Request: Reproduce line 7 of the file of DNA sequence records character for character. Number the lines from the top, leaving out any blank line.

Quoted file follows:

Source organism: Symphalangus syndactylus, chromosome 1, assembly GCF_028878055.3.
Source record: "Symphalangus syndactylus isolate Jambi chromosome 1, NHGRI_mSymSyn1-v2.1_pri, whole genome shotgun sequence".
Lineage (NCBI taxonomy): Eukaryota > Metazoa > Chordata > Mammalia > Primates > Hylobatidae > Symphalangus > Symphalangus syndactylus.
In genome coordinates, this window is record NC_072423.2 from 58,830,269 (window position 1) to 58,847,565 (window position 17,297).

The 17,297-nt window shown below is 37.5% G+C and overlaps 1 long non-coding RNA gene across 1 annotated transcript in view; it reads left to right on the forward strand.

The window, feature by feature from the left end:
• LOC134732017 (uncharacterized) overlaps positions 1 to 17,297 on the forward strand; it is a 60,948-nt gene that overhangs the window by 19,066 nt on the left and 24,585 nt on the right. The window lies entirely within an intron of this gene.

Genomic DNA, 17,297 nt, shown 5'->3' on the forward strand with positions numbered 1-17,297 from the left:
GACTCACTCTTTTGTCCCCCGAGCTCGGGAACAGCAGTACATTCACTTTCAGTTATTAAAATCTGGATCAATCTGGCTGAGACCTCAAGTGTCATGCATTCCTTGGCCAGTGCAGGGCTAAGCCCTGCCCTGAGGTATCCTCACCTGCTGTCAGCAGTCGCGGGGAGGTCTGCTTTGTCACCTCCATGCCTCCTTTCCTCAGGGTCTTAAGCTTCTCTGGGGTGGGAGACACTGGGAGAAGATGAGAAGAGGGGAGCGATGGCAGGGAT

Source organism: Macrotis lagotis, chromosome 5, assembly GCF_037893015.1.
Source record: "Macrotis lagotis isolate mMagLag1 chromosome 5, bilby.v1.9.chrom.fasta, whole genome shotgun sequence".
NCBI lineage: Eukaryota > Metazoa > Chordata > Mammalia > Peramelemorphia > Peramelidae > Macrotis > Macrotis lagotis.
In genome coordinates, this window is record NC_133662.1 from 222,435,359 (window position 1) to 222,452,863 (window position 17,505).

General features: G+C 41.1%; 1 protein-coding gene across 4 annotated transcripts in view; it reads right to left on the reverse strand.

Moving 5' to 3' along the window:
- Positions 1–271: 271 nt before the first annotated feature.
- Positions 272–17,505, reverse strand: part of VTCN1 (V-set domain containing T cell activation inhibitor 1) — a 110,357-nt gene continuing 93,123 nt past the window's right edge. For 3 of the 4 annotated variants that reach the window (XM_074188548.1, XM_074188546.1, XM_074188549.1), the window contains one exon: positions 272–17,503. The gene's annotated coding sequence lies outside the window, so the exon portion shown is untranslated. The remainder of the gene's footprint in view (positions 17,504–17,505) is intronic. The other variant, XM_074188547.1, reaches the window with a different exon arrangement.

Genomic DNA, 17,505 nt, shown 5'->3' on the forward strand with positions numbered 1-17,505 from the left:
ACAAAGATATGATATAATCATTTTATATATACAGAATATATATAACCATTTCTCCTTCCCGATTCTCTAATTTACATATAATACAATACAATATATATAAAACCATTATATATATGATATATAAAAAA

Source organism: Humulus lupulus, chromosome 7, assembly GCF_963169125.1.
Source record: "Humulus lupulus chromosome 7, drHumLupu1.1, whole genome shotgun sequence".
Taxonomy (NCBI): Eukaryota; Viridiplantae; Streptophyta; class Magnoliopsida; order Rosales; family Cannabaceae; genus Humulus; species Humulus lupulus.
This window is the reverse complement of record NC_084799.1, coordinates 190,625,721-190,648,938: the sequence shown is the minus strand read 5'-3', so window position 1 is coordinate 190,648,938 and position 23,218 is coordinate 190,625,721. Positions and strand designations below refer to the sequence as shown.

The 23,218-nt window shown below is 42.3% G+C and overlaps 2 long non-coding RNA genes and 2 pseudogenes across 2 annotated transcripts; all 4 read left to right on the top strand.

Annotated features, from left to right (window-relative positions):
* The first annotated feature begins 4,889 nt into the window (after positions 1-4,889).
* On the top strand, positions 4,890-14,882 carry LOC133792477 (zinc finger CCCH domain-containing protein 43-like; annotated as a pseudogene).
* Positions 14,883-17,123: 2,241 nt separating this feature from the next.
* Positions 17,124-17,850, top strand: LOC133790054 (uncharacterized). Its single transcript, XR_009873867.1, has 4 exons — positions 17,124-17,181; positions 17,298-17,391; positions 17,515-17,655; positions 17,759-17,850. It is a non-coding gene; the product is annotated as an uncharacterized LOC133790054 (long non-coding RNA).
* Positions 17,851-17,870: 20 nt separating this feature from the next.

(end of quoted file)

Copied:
• LOC134732017 (uncharacterized) overlaps positions 1 to 17,297 on the forward strand; it is a 60,948-nt gene that overhangs the window by 19,066 nt on the left and 24,585 nt on the right. The window lies entirely within an intron of this gene.